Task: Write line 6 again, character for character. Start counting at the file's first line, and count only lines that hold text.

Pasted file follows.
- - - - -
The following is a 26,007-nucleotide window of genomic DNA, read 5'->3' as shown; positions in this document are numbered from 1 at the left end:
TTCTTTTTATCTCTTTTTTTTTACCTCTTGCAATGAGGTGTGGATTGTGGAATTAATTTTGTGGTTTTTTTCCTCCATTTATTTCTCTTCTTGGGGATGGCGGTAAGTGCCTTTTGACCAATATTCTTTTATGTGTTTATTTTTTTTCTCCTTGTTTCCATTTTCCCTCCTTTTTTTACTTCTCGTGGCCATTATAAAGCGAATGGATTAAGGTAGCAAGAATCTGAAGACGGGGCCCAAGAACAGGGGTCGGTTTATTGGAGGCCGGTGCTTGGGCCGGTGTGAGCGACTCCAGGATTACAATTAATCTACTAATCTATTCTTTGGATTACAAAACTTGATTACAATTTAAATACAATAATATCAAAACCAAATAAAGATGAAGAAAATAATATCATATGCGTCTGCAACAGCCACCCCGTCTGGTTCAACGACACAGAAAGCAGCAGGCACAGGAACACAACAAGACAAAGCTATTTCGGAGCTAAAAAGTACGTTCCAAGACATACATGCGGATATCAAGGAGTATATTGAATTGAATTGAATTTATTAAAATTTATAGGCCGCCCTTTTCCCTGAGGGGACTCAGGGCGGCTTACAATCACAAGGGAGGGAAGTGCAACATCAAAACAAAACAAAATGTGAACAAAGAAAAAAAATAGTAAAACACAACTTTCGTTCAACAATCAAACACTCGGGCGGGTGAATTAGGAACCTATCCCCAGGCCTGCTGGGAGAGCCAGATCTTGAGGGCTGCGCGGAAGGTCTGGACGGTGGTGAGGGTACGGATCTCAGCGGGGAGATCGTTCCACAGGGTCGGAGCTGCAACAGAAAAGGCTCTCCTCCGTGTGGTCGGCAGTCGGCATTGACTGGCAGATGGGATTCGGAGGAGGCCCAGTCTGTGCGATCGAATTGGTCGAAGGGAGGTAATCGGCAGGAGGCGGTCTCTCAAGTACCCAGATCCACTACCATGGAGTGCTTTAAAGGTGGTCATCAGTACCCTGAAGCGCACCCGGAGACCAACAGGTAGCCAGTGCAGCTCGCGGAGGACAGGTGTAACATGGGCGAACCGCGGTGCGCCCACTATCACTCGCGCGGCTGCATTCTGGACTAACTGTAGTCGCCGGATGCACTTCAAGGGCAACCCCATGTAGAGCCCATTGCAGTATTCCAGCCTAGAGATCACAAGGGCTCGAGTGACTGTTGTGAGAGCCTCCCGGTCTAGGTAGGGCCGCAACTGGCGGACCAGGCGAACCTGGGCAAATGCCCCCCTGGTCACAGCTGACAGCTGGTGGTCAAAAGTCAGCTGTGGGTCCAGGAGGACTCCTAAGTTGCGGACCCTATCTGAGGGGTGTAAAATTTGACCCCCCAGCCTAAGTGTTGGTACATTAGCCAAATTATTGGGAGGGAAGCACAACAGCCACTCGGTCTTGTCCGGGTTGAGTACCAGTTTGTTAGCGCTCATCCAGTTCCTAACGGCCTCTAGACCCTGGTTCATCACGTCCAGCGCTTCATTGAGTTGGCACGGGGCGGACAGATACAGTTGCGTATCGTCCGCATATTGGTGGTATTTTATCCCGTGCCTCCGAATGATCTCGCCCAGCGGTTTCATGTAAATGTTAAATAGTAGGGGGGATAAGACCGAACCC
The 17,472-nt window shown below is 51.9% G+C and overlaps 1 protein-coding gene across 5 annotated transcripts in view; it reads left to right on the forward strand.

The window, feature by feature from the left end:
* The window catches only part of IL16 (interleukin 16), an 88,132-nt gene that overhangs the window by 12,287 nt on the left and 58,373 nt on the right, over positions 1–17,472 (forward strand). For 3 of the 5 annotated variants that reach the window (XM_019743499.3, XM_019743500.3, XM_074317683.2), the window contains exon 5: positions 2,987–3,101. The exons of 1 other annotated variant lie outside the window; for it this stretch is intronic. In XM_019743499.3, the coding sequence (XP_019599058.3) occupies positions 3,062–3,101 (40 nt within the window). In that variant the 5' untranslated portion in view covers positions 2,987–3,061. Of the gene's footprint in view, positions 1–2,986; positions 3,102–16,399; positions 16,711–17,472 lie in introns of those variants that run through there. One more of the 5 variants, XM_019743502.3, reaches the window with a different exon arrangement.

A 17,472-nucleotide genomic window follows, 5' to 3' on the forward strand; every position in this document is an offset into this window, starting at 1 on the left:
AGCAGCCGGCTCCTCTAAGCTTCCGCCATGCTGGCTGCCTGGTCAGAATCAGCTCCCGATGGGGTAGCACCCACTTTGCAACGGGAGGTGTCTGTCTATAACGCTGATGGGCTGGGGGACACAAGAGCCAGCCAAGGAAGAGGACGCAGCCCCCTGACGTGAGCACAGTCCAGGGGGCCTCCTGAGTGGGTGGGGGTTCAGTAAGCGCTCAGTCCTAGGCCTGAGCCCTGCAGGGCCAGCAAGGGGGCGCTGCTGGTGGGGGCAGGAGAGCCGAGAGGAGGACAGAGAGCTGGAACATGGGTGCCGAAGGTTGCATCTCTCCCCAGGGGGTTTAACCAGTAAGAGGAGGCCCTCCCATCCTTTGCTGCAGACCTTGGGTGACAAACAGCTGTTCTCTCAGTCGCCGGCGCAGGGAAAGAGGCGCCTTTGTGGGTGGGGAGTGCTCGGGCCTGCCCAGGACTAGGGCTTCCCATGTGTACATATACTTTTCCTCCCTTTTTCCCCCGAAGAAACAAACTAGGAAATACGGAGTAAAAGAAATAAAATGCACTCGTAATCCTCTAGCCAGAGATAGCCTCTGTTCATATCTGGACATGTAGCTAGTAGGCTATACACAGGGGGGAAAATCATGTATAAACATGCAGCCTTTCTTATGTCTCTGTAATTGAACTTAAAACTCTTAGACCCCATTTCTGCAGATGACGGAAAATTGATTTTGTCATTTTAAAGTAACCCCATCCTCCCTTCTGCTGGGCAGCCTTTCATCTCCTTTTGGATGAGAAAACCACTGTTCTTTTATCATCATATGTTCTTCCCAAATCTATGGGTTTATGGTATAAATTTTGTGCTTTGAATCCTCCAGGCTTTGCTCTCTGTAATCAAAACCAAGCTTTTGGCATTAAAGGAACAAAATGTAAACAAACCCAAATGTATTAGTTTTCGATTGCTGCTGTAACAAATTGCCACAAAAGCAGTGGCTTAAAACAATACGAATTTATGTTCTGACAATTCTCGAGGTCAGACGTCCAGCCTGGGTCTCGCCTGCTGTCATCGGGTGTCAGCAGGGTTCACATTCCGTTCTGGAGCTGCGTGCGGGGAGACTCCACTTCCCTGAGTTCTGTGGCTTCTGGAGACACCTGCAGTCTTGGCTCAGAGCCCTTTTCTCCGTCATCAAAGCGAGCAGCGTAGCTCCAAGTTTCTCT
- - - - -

A 17,472-nucleotide genomic window follows, 5' to 3' on the forward strand; every position in this document is an offset into this window, starting at 1 on the left: